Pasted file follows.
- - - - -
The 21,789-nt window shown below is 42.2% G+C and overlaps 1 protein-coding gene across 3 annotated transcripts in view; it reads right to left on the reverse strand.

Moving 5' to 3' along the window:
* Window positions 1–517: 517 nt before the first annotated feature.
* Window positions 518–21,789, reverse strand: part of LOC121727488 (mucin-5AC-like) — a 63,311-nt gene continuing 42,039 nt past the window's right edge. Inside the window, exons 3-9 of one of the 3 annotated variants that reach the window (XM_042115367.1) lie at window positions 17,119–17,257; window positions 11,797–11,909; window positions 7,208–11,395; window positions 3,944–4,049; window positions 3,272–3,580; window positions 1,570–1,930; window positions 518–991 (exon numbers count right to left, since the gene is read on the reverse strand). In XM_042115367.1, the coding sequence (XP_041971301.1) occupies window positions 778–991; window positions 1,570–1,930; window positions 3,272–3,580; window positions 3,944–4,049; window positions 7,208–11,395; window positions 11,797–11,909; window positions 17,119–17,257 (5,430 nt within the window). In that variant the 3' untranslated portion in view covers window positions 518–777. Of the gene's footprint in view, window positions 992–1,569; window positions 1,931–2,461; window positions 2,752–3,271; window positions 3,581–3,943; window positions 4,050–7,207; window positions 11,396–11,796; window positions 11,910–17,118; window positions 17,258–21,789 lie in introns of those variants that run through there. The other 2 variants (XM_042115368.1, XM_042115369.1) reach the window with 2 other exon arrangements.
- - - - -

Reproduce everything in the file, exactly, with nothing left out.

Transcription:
The 21,789-nt window shown below is 42.2% G+C and overlaps 1 protein-coding gene across 3 annotated transcripts in view; it reads right to left on the reverse strand.

Moving 5' to 3' along the window:
* Window positions 1–517: 517 nt before the first annotated feature.
* Window positions 518–21,789, reverse strand: part of LOC121727488 (mucin-5AC-like) — a 63,311-nt gene continuing 42,039 nt past the window's right edge. Inside the window, exons 3-9 of one of the 3 annotated variants that reach the window (XM_042115367.1) lie at window positions 17,119–17,257; window positions 11,797–11,909; window positions 7,208–11,395; window positions 3,944–4,049; window positions 3,272–3,580; window positions 1,570–1,930; window positions 518–991 (exon numbers count right to left, since the gene is read on the reverse strand). In XM_042115367.1, the coding sequence (XP_041971301.1) occupies window positions 778–991; window positions 1,570–1,930; window positions 3,272–3,580; window positions 3,944–4,049; window positions 7,208–11,395; window positions 11,797–11,909; window positions 17,119–17,257 (5,430 nt within the window). In that variant the 3' untranslated portion in view covers window positions 518–777. Of the gene's footprint in view, window positions 992–1,569; window positions 1,931–2,461; window positions 2,752–3,271; window positions 3,581–3,943; window positions 4,050–7,207; window positions 11,396–11,796; window positions 11,910–17,118; window positions 17,258–21,789 lie in introns of those variants that run through there. The other 2 variants (XM_042115368.1, XM_042115369.1) reach the window with 2 other exon arrangements.